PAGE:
We went out to dinner at a Vietnamese place in San Francisco’s Richmond District, not far from the comedy club.  We met up with one of my business school classmates after dinner and walked over to the Holy City Zoo. We got there early, bought our tickets and sat down on the row that literally touched the stage.

Now, the Holy City Zoo (which is gone now) was not a big place. It seated 60-70 people in total and had a small stage in the back left of the establishment.  I believe it was an off the beaten track folk music club in a prior existence, so the setting was truly intimate. There were no more than 10-12 seats on the front row and I was right in the center!

Eventually, the Three Guys from New York show got underway and they were pretty funny. Obscene, in your face and loud.  But, pretty funny.  All during the evening, the proprietor kept telling us not to bolt early because they “might” have a surprise for us after the New York guys. During the third guy’s routine, my friend pointed back at the bar and said “who does that look like to you?” “That’s Robin Williams” I said.

Williams was standing at the bar with a drink and seemingly analyzing every line the third guy from New York laid on us. He seemed to be critiquing them as he watched and offering encouragement at the same time. When the New York guy ended his routine the proprietor bounded up on stage and said – “Now welcome Robin Williams!” The place went nuts!

The mike stand was close enough for me to reach out and grab it and there was Robin Williams right behind that mike.  Williams proceeded to tell us that Holy City Zoo was his proving ground, the place where he tried out new stuff and assessed whether it was funny enough to become part of his routine. Tonight he said that the audience would be part of the test.

“I’m going to show you guys how good I am”! Shout out a topic, any topic. And then it started…….

First, someone yelled out “Jim and Tammy Bakker”. Williams spent about 10 minutes skewering the fallen televangelist and his then wife. He was an unbelievable mimic; he walked, talked and acted just like the Bakkers. He was especially hilarious with his rendition of Tammy Bakker’s huge eyelashes.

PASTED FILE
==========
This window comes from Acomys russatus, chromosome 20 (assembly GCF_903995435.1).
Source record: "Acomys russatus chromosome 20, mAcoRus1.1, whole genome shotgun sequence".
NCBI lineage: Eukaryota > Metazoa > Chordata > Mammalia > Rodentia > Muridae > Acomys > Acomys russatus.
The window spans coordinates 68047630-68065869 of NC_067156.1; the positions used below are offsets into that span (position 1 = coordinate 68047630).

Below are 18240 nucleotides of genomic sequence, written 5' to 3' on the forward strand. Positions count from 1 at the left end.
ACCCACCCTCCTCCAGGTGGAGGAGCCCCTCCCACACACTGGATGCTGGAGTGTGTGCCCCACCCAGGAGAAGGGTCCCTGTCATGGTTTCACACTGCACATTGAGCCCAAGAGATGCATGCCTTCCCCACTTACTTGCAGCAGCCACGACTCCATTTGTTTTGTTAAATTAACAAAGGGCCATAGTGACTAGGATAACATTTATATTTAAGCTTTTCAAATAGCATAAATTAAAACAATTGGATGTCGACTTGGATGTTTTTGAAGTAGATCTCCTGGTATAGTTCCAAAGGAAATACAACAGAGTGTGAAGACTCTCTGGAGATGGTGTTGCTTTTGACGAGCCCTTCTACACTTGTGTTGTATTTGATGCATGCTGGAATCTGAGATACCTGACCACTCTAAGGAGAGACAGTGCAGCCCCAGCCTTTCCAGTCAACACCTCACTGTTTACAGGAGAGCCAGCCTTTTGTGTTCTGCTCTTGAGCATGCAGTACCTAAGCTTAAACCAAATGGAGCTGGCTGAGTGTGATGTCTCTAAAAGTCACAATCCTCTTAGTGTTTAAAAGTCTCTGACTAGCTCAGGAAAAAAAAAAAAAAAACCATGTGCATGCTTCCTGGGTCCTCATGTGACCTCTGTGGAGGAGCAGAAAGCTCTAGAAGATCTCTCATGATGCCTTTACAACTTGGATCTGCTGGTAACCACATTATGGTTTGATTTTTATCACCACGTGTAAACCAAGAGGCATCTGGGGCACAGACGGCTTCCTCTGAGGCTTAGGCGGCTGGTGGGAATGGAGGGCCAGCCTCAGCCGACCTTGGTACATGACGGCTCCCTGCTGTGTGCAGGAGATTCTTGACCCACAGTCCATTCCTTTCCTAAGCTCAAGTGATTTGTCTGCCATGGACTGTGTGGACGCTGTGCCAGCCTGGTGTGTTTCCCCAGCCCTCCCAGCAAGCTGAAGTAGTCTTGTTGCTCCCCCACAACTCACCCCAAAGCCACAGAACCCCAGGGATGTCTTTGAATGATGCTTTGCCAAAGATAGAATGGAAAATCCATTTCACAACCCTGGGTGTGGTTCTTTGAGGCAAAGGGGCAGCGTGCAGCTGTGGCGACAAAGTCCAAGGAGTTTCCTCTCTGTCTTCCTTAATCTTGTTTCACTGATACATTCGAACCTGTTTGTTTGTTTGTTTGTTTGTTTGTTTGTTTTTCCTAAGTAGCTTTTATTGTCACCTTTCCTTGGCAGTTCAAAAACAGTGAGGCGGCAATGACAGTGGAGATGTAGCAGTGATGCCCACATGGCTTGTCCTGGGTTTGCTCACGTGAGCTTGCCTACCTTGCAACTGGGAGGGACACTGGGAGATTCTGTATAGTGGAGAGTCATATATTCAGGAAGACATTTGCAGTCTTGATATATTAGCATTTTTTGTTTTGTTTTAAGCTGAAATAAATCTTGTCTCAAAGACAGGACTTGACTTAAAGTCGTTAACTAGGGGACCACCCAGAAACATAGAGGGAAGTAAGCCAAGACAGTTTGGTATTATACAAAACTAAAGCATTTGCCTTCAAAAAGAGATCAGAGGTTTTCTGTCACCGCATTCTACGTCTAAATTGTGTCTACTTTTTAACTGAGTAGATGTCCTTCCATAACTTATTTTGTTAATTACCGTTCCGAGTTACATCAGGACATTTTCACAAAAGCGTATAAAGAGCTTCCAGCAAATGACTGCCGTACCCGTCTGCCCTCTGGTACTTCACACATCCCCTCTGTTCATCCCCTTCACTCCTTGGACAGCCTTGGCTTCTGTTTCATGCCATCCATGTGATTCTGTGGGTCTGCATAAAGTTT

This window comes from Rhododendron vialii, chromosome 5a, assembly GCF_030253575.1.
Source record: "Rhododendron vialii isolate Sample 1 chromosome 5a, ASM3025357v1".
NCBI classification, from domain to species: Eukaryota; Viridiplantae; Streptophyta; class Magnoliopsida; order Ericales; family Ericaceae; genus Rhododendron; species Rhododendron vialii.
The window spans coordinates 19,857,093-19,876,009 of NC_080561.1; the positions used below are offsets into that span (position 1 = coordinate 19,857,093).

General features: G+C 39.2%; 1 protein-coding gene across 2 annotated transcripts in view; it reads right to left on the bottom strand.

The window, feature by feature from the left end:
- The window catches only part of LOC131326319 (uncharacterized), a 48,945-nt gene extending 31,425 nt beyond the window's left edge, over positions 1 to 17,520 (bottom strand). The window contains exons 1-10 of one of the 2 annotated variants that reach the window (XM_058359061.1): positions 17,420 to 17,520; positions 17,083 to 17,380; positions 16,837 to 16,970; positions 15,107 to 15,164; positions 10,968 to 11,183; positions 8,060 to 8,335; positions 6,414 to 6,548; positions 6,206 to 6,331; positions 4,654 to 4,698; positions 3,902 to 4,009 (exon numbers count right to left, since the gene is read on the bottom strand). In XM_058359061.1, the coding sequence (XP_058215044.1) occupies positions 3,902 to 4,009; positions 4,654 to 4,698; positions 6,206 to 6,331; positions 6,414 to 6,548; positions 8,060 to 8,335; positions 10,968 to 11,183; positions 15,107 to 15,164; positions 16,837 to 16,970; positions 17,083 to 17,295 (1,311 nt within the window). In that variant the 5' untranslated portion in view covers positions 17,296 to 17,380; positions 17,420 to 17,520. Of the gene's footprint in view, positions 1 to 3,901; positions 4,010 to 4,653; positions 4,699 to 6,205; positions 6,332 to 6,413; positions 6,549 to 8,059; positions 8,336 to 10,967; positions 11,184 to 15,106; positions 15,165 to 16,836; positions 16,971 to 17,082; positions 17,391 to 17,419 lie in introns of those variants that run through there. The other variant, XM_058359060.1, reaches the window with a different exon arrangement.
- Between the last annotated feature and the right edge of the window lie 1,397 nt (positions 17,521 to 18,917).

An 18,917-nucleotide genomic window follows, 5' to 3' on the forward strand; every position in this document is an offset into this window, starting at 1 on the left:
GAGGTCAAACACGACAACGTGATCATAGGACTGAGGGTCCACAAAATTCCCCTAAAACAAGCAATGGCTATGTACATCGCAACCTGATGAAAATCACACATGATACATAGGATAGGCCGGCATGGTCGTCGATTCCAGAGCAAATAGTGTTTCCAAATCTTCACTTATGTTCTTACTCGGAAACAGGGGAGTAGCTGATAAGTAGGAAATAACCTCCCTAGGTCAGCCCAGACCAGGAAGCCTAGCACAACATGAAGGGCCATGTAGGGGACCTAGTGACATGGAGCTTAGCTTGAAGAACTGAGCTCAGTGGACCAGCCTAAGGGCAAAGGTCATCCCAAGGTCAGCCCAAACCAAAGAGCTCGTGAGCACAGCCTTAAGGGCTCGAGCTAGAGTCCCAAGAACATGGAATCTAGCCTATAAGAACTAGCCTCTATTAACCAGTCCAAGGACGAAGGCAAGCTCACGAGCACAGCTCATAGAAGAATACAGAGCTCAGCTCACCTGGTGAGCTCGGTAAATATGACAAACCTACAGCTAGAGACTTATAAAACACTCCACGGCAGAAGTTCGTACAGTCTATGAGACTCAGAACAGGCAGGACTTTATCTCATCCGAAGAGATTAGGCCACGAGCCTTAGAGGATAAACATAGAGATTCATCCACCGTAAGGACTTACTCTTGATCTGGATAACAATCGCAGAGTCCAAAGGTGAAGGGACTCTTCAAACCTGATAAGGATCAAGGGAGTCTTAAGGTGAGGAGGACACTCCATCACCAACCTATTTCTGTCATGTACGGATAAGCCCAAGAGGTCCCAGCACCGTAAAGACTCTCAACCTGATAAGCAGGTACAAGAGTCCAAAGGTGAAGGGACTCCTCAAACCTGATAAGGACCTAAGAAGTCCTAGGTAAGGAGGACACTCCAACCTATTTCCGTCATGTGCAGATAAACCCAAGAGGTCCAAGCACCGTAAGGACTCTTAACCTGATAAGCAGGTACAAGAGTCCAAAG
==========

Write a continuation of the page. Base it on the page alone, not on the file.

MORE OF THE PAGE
Next, he looked at my business school buddy and his date.  He asked about their relationship.  Joe made the mistake of admitting that it was their first date.  Another five minutes was spent on an incredible tale of how the night would end for them and the probability of them being on speaking terms by Monday morning.

The next topic was “The Harmonic Convergence”. This was a big deal in California in 1987. The Harmonic Convergence was a globally synchronized meditation event which also coincided with a rare alignment of the planets.  It was associated with “all things Californian and new age”. Williams pranced around the small stage expounding on crystals, the messages he was getting from the universe and what those messages were telling him about the people in the audience.

The final topic I remember that was  shouted from the audience was Phil Donahue, that era’s reigning king of daytime talk shows.   At front row center, I was right in Robin’s sights. He looked right at me and said – “you look like Phil Donahue, give me your glasses”.  I didn’t look like Phil but I loaned him my glasses nonetheless.

Now Phil was a prideful and preening kind of guy. This offered rich opportunities for Williams. He replicated Phil’s on stage walk and mannerisms perfectly. At the end of his impromptu routine, he returned my glasses and asked the crowd: “What do you think”? The crowd was ecstatic.

It was beyond funny! I actually injured myself laughing; I woke up the next day with a pulled muscle in my abdomen.  I’ll never forget that 45 minutes!